FLAGSTAFF, Ariz. — The first Namingha Institute was unveiled at the Museum of Northern Arizona June 10-15, made possible after years of work and a special endowment by Phil Smith, a supporter of the Namingha family of artists and a collector of their work.
Master artist Baje Whitethorne Sr. instructed the students for the week at Colton Studio, where Mary-Russell Ferrell Colton used to paint.
Smith gave his extensive collection to the museum, along with the endowment to create a “challenging and stimulating residency for a small number of promising young artists.”
This year, the students selected were all Native American, though they did not have to be.
“The institute is expected to grow,” a press release said. “It started out this year with five students, selected from a competitive range of applications that came in from the U.S. and Canada.
The museum said the residency is organized to offer the students a wide range of art experience and materials, and they were encouraged to explore different media to broaden their artistic horizons.
Darvin Descheny, coordinator
Darvin Descheny, a coordinator for the program, said in the first few days the students had been expressing their cultural arts with each other and while at first they were going to work individual canvasses, it soon became clear the students wanted to work together.
“Baje was able to provide some larger canvasses,” Descheny said. “The institute kinda turned to a collaborative effort between multi-tribal students and their artistic ambitions.”
Descheny said while he was not an actual student in the program, he is a painter and got to be involved as well.
“It was really a collaborative effort between the coordinators and students,” he said. “I think this institute is important because artists don’t only need each other but they need a cumulative collection of weavers, of basket makers, of painters. I feel like this institute brings together a lot of multi-tribal students and artists. It just opens a lot of new horizons and I think that is what the art world really needs.”
Descheny points out galleries are a place where Native people can start to have influence.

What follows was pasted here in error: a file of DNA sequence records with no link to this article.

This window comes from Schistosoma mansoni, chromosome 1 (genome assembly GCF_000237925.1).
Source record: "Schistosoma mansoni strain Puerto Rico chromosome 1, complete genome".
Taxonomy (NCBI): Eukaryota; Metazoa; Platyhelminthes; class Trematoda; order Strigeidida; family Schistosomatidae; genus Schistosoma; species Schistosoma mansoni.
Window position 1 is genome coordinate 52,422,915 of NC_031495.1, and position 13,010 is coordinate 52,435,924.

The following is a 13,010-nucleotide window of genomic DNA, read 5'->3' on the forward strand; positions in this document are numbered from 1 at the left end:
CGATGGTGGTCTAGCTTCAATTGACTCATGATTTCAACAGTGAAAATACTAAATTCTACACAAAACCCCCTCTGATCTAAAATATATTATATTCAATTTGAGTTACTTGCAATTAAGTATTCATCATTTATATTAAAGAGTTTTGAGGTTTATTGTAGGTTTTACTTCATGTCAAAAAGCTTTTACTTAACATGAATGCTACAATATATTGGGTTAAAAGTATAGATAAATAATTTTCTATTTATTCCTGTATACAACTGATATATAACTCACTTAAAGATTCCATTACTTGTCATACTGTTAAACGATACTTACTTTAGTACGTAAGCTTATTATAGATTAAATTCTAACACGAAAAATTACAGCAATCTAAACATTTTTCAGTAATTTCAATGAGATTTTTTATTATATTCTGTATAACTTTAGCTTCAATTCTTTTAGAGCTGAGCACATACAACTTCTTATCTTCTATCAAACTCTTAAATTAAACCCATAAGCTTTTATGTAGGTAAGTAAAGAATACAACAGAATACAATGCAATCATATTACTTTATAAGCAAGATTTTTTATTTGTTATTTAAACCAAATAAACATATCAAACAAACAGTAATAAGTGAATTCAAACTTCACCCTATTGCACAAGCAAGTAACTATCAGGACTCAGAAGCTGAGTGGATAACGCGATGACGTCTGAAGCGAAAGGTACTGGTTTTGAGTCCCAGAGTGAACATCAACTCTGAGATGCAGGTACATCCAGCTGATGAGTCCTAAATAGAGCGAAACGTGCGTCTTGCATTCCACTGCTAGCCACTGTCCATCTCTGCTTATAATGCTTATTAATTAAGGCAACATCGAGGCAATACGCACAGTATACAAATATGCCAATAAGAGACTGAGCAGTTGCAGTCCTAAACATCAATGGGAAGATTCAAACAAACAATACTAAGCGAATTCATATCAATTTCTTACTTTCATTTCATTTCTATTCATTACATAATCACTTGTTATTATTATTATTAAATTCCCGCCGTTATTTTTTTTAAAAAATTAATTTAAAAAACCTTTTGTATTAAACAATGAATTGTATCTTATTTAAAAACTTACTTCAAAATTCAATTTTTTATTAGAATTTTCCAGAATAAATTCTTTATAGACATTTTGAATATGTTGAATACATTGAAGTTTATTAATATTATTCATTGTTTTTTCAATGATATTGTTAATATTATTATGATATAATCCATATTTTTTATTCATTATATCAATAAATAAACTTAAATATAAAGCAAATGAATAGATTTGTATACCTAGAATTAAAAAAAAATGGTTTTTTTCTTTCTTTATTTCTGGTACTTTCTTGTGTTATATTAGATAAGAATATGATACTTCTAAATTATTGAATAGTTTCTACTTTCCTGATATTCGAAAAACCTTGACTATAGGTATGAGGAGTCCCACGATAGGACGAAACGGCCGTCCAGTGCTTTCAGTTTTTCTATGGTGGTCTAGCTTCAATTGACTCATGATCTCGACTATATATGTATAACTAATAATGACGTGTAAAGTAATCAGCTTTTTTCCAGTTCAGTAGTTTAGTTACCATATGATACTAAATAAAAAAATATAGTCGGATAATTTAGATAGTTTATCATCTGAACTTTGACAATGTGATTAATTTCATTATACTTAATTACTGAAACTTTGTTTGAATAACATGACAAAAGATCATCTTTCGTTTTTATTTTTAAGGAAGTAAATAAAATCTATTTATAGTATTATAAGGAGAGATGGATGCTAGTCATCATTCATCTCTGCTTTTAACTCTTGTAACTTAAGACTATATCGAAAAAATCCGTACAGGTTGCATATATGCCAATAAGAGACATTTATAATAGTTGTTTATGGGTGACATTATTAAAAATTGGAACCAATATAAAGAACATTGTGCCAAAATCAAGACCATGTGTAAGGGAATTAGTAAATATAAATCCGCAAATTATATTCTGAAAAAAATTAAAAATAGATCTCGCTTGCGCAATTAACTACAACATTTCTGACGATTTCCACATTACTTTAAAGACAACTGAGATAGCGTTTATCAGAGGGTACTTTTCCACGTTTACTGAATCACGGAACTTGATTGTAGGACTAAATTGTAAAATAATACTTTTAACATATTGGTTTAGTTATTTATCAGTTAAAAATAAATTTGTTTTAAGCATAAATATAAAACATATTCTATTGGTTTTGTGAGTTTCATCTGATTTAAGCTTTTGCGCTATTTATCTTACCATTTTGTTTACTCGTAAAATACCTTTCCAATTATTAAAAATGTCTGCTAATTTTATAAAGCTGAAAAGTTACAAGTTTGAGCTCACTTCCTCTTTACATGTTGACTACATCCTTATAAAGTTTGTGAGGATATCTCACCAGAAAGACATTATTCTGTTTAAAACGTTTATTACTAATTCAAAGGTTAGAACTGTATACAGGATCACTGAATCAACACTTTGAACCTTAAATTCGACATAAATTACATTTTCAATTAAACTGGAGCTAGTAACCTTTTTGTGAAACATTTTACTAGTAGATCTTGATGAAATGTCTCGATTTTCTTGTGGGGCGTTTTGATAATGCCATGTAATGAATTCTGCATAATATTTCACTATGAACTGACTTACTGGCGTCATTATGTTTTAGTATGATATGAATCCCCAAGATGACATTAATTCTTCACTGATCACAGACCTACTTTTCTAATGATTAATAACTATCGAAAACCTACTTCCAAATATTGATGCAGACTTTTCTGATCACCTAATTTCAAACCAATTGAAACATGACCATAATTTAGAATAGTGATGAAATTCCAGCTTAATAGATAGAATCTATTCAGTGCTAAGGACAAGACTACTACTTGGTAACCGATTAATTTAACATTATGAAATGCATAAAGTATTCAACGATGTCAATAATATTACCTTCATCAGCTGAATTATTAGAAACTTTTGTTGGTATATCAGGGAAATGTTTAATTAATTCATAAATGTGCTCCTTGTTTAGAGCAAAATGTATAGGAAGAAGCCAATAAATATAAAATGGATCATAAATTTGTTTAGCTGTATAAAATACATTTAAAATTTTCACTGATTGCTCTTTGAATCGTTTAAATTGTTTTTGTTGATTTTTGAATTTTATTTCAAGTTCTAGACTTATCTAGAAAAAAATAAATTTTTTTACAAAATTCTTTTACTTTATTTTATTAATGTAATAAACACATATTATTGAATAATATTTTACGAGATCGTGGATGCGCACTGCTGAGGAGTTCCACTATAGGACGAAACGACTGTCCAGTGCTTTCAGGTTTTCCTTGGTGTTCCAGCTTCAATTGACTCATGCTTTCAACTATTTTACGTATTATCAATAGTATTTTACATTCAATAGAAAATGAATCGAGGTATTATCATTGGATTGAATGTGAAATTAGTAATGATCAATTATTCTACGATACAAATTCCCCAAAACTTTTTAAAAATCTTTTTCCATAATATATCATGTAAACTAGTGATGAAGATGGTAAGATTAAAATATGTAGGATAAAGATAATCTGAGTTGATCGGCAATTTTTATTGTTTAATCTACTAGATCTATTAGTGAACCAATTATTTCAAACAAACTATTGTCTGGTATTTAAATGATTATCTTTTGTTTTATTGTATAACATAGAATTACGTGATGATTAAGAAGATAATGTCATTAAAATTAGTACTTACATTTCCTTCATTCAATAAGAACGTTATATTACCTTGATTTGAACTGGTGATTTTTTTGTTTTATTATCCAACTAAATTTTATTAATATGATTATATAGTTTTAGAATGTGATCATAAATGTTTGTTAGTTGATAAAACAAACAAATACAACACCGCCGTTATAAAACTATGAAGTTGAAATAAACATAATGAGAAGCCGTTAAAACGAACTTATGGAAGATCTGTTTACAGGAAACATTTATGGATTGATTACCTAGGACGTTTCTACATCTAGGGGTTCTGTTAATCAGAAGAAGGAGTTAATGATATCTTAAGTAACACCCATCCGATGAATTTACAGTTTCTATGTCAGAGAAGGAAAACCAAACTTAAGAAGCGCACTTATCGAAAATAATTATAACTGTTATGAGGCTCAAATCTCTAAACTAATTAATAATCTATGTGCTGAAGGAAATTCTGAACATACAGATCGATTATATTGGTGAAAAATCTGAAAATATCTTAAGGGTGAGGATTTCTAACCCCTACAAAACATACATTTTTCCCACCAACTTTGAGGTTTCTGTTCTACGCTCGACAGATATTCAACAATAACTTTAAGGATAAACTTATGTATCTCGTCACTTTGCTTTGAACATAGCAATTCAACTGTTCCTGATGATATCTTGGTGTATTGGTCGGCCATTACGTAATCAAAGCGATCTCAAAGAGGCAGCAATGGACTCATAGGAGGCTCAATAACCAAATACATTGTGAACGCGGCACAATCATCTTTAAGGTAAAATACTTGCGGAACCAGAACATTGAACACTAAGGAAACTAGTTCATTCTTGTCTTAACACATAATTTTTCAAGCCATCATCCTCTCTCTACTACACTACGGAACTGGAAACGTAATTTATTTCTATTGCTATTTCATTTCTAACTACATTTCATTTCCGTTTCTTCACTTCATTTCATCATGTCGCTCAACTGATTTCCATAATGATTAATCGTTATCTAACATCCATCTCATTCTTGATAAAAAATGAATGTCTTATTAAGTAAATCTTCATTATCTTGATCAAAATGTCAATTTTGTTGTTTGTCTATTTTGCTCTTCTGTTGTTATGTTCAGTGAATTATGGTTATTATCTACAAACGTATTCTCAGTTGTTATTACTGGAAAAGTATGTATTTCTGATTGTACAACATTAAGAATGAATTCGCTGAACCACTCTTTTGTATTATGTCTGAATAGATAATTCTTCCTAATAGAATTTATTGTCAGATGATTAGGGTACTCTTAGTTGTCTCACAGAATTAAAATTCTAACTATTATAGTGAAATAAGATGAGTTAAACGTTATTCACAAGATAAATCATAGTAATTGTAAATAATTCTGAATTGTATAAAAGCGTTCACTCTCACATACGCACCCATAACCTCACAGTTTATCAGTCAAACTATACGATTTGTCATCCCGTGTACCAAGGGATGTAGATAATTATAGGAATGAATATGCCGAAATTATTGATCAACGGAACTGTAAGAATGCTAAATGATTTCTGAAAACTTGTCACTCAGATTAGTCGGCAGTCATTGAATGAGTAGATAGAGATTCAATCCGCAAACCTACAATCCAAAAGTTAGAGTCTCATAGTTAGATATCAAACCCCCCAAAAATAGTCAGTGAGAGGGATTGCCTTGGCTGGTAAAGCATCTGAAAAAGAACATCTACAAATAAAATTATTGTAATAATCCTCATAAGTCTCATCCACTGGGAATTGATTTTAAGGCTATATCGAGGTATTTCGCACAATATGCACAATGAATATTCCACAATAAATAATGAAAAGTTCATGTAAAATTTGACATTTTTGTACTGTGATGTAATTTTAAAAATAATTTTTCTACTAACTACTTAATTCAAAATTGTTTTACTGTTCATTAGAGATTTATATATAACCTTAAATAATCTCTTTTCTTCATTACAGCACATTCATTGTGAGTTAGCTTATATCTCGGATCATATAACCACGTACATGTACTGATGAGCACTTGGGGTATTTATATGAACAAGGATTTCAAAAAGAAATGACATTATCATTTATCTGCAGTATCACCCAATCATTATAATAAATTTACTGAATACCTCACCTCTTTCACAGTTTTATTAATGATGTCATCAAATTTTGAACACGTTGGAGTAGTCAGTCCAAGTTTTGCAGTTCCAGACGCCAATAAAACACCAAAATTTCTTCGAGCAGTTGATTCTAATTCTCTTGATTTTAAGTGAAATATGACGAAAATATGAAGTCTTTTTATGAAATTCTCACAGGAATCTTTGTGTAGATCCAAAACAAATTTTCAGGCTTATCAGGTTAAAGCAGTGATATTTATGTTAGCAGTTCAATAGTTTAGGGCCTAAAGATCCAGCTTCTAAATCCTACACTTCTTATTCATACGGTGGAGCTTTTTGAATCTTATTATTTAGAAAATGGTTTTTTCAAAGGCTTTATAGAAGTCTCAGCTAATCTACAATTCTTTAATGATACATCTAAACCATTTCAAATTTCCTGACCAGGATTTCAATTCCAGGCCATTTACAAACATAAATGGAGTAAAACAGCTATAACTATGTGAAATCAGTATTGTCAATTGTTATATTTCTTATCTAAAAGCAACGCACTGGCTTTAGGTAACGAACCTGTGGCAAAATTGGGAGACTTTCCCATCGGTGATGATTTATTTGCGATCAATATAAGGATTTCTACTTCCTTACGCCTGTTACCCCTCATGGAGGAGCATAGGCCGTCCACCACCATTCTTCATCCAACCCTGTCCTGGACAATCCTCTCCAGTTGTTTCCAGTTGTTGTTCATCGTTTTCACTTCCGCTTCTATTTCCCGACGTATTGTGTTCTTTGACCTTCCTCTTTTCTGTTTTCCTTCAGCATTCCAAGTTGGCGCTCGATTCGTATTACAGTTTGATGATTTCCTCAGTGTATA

“I think that Native people as a whole can start to break that barrier (of the galleries being mostly white) and that they’re actually making art that changes social movements,” he said.
But Descheny also thinks it is important that the institute was not only open to Native people because differing voices and ideas are needed.
“This wasn’t exactly indigenous based, but I do think it’s important to have people who are non-indigenous to bring in their opinion as well or their techniques,” he said. “Because I think the world as it is needs a lot more diversity, especially in this political and social climate, I think that’s important.”
The diversity of the students in the program helps the students as a whole, Descheny said.
“We do have students who are both really traditional and really urban,” he said. “All those traits are great to have within this little community that we have created. This institute is a really unique opportunity for students from across the country to come together. I get emotional looking at these paintings because they do represent a lot of cultures and backgrounds.”
Khalid Honie, student
Honie is 24 from Round Rock, Arizona. He is a full-time student in the Bachelor of Fine Arts Program at Diné College with a focus on photography, graphic design and painting.
“I guess, basically, art’s been my whole life,” Honie said. “I’ve been doing it since I was young and I want it to become a professional career.”
Honie was a student who didn’t initially want to apply for the institute, but one of his instructors encouraged him to take the opportunity.
“I’m glad I did,” Honie said. “I’m very blessed to be here and meeting all these people and sharing conversation and learning about each other and our cultures, where we come from. It’s a good feeling to be here with these people and sharing a lot of our work and who we are.”
Honie said his purpose at the institute was to grow as an artist and learn from other people and they could learn from him.
“I want to take this back to the reservation and help kids or elders or people who are disabled,” Honie said. “I’m showcasing my work as art therapy, using that platform for mental health and for people to be able to paint, or draw, or sketch or sculpt.”
By mental health, Honie means people who suffer from trauma, depression, grief, anxiety, anything that has to do with the mentality of the brain, Honie explains.
“I’m focusing more on working with people… being here I’ve been able to open up with people and just be vulnerable,” Honie said. “That’s what I like most about these people. I can be comfortable and be myself. And I think that’s how we all are. We have made a bond being here and it’s a great feeling being here.”
As for getting to work with master artist Baje Whitethorne Sr., Honie had high praise.
“It’s like, to me he’s like Yoda, the master of everything,” Honie said. “Leaning from him, I’ve learned so much within the past few days. It’s been really great. Him being here and teaching us and taking the time to show us what he does and teaching us his skills, it’s an amazing feeling to have someone do that. There’s not many people who would do that.”
In fact, for Honie, Whitethorne mirrors the same feeling he gets from his instructor at school who was the person who encouraged him to apply for the institute in the first place.
“Just being able to create art, no rules and happy mistakes,” Honie said.
See next week’s Navajo-Hopi Observer for part two of this series with interviews to include Baje Whitethorne Sr. and other students from the first Namingha Institute.
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